Second, when you go into the holiday season expecting to gain weight, that’s exactly what happens. It’s a very easy self-fulfilling prophecy, because the expectations are all in your mind, and it’s your mind that causes you to overeat. (Your body never asks for that!) When you start eating, you probably have negative emotions about how much weight you’re going to gain. And we know that for people who diet, negative emotions lead to more overeating.
It’s a vicious cycle that leaves you miserable during the holidays, and heavier (and still miserable) afterwards.
So what should you do instead? Ditch the diets, and start eating intuitively instead. (Check out my guide for how to get started.) Your mind and waistline (and probably your loved ones too) will thank you.
3. Plan to make yourself more holiday foods afterwards.
Part of what makes us overeat at holiday meals is that the food is scarce. Maybe it’s even “forbidden” the rest of the year.
If you don’t eat that pecan pie today, you might not get to eat it again until next year.
But the reality is that the only reason holiday food is scarce or forbidden is if YOU decide that you aren’t allowed to have it at other times. And that makes it so much more alluring. After all, there’s a reason they say that the forbidden fruit is sweetest.
And, science shows that people who avoid eating certain foods for dieting purposes end up overeating them later3.
If you don’t allow yourself to have certain foods most of the year, you end up overeating them even more during the holiday season because you know you’ll be deprived of those foods again soon.
This is not your last chance for pecan pie, so you don’t need to eat it like it’s your last time having pecan pie.
So this tip is an easy one: just allow yourself to have your favorite foods. (This is a good anti-weight-gain tip in general, not just for the holidays!) Either make some of your holiday favorites before the season starts to test out some recipes, or schedule a day after the holidays to make or buy those holiday foods you always crave. (And, of course, save leftovers from the holiday meal itself!)
Or best of all, go all out with intuitive eating and just eat what you want when you want it. No scheduling necessary. That’s how I’ve lost weight and maintained it–it just works.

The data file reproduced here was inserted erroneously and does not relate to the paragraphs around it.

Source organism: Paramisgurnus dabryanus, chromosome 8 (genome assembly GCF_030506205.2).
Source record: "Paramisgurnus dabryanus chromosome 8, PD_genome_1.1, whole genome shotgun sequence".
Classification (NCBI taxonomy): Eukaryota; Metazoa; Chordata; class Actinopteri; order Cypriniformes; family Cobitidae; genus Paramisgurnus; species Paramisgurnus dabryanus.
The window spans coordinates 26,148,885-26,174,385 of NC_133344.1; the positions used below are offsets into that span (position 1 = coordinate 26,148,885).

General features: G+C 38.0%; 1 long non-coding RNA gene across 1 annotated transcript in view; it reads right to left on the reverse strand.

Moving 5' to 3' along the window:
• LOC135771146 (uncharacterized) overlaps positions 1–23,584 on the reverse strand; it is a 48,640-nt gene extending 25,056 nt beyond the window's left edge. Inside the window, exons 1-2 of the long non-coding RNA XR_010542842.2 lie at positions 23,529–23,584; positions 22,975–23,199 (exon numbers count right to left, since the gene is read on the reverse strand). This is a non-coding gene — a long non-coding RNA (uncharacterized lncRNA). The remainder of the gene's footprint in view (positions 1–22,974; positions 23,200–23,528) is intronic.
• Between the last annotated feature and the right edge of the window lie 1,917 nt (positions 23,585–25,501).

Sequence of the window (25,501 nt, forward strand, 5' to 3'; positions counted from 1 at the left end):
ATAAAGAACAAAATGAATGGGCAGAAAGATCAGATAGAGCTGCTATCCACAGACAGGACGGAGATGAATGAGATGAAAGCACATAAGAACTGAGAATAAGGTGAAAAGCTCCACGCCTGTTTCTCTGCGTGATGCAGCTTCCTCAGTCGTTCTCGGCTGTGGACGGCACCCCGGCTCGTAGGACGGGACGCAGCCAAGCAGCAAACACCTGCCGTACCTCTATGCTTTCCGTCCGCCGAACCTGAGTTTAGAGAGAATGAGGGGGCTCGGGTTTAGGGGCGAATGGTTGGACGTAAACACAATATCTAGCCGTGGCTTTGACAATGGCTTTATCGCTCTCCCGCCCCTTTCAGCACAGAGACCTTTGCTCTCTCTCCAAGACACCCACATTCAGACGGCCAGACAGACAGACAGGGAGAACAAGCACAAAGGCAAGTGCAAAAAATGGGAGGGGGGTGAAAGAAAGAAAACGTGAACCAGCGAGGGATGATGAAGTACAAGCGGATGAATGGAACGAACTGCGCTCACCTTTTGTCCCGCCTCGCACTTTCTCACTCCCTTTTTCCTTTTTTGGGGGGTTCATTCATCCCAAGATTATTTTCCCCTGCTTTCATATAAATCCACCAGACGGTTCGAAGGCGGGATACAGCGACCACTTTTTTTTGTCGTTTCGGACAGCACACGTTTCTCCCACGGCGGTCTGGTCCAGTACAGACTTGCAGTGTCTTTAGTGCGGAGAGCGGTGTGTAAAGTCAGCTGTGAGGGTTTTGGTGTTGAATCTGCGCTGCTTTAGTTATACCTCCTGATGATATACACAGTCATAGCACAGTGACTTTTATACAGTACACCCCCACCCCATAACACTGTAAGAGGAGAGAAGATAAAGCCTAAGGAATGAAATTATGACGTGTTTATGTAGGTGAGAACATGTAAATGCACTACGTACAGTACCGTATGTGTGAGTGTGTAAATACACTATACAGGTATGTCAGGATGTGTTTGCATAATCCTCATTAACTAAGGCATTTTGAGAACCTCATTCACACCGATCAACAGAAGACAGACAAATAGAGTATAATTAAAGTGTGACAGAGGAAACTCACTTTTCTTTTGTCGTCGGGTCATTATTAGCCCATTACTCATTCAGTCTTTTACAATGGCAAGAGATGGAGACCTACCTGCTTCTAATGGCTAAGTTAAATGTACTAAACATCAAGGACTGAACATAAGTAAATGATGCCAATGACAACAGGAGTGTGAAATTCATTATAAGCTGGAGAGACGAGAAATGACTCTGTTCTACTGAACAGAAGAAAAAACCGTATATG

With this tip, you’ll go into your holiday meals knowing that the pecan pie really isn’t that rare–and if you know there’s more where that came from, you’ll feel much less of an urge to overeat it.
(Can you guess that I really love pecan pie? 😉 )
4. Treat it like any other meal.
Try changing your expectations going into your holiday meals. If you don’t treat them like a big daunting event where you’re expected to overeat, you’ll be less likely to overeat.
Like the last tip, this is also about reducing the scarcity of the food: the goal is to get rid of that feeling that the Thanksgiving food (or other holiday food) is a limited resource. Don’t treat the food like it’s the special part of the day. That’s not what makes a holiday a holiday.
It’s the loved ones, the focus on what you’re thankful for, or even just a day off from work that makes it a holiday.
If you want to create something special and rewarding in your day, in place of focusing on the meal, you could also try treating yourself to some self care: is there a book you’ve been wanting to read, a videogame you’ve been dying to play, or some bubble bath you’ve been wanting to try? Treat yourself or set aside some time for yourself during the day to make it feel special.
5. Shift your focus.
Changing your mindset is so powerful. Mindset makes us overeat in the first place, and mindset can be the reason we stop.
This holiday season, try shifting your focus. Instead of thinking about how food will affect you and your body, focus on who you’re sharing that food with. Focus on why you’re there eating a holiday meal in the first place.